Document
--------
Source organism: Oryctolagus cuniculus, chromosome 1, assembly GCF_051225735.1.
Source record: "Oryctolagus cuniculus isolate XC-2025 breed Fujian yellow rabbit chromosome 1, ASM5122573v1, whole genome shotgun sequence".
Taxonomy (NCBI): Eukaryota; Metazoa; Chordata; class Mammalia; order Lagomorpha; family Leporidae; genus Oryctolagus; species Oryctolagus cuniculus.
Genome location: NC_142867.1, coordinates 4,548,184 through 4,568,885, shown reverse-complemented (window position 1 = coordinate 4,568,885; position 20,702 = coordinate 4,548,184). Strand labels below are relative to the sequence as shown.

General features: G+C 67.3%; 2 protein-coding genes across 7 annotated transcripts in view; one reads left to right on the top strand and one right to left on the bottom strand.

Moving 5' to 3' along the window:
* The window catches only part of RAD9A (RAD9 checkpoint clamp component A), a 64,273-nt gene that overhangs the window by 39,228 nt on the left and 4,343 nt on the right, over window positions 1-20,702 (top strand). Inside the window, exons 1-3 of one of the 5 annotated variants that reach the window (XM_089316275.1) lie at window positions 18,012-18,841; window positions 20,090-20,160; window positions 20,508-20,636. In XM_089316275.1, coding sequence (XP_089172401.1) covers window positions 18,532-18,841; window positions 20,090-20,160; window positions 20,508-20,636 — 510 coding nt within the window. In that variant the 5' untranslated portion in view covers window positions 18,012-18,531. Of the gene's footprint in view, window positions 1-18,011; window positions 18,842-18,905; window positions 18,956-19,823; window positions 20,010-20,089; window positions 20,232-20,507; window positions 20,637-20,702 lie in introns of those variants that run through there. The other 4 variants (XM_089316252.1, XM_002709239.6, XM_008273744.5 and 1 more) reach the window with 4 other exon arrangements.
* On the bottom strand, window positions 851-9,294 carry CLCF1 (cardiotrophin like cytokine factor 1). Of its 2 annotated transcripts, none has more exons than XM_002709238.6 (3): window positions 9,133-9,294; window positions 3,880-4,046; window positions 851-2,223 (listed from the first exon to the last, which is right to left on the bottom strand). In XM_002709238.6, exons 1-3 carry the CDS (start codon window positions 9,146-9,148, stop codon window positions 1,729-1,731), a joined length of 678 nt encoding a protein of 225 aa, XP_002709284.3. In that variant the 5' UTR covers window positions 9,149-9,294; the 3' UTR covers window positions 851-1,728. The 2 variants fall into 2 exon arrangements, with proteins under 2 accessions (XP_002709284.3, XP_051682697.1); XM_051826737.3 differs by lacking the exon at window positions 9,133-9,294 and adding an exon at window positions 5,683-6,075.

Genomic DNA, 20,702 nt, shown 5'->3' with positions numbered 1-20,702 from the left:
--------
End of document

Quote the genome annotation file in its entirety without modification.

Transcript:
Source organism: Oryctolagus cuniculus, chromosome 1, assembly GCF_051225735.1.
Source record: "Oryctolagus cuniculus isolate XC-2025 breed Fujian yellow rabbit chromosome 1, ASM5122573v1, whole genome shotgun sequence".
Taxonomy (NCBI): Eukaryota; Metazoa; Chordata; class Mammalia; order Lagomorpha; family Leporidae; genus Oryctolagus; species Oryctolagus cuniculus.
Genome location: NC_142867.1, coordinates 4,548,184 through 4,568,885, shown reverse-complemented (window position 1 = coordinate 4,568,885; position 20,702 = coordinate 4,548,184). Strand labels below are relative to the sequence as shown.

General features: G+C 67.3%; 2 protein-coding genes across 7 annotated transcripts in view; one reads left to right on the top strand and one right to left on the bottom strand.

Moving 5' to 3' along the window:
* The window catches only part of RAD9A (RAD9 checkpoint clamp component A), a 64,273-nt gene that overhangs the window by 39,228 nt on the left and 4,343 nt on the right, over window positions 1-20,702 (top strand). Inside the window, exons 1-3 of one of the 5 annotated variants that reach the window (XM_089316275.1) lie at window positions 18,012-18,841; window positions 20,090-20,160; window positions 20,508-20,636. In XM_089316275.1, coding sequence (XP_089172401.1) covers window positions 18,532-18,841; window positions 20,090-20,160; window positions 20,508-20,636 — 510 coding nt within the window. In that variant the 5' untranslated portion in view covers window positions 18,012-18,531. Of the gene's footprint in view, window positions 1-18,011; window positions 18,842-18,905; window positions 18,956-19,823; window positions 20,010-20,089; window positions 20,232-20,507; window positions 20,637-20,702 lie in introns of those variants that run through there. The other 4 variants (XM_089316252.1, XM_002709239.6, XM_008273744.5 and 1 more) reach the window with 4 other exon arrangements.
* On the bottom strand, window positions 851-9,294 carry CLCF1 (cardiotrophin like cytokine factor 1). Of its 2 annotated transcripts, none has more exons than XM_002709238.6 (3): window positions 9,133-9,294; window positions 3,880-4,046; window positions 851-2,223 (listed from the first exon to the last, which is right to left on the bottom strand). In XM_002709238.6, exons 1-3 carry the CDS (start codon window positions 9,146-9,148, stop codon window positions 1,729-1,731), a joined length of 678 nt encoding a protein of 225 aa, XP_002709284.3. In that variant the 5' UTR covers window positions 9,149-9,294; the 3' UTR covers window positions 851-1,728. The 2 variants fall into 2 exon arrangements, with proteins under 2 accessions (XP_002709284.3, XP_051682697.1); XM_051826737.3 differs by lacking the exon at window positions 9,133-9,294 and adding an exon at window positions 5,683-6,075.

Genomic DNA, 20,702 nt, shown 5'->3' with positions numbered 1-20,702 from the left: